This morning my coffee came in a cup made from corn. Not being a chemist, I'm not going to over think just how tasty yellow corn became a container for my morning kick, but this isn't the first time I've seen plastic parade around in a corn suit. Bio-based and recycled plastic materials are the next wave of environmentally friendly products, which strive to limit plastic in landfills as well as decrease our dependency on petroleum.
Terratex. Designed by True.
True is a textile company that is making sustainability their top priority. It started as a child company of Interface, a carpet manufacturer that is famous for being a pioneer in greening the carpet market. In 1995 True introduced Terratex, a commercial fabric that aims to be sustainable at every step of its life, from raw materials through the end of the product's useful life. "Terratex is made from 100% recycled polyester (largely post-consumer plastic soda pop bottles) or renewable materials (such as PLA which is derived from corn)." - True
What makes corn-based fabrics tricky is the dying process. True developed its own unique process in order to make the fabrics commercially viable without turning them back into corn mush. The company has a whole series of gimmicky processes such as TerraCHECK and ReSKU, which focus on quality control, environmental impact and end of life recycling, all of which play into the media hype of sustainability but are actually doing something to make things better.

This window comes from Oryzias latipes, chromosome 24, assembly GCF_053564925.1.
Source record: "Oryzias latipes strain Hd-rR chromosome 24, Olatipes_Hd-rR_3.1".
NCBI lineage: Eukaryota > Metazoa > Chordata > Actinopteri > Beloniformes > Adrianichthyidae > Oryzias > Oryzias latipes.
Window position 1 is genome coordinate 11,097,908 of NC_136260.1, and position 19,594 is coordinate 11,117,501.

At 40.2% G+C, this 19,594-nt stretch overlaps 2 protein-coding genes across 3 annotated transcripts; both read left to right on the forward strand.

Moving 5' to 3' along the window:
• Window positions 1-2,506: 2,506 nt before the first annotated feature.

Aesthetically the fabrics are attractive and offer a wide range of colors and patterns to suit any commercial job. True makes fabrics which are cut to order which not only reduces fabric waste, but also reduces labor costs, benefiting both the budget and the environment. When faced with a choice between a company that makes the effort to be greener and a company that doesn't, I hope True lives up to its goals and becomes an industry standard.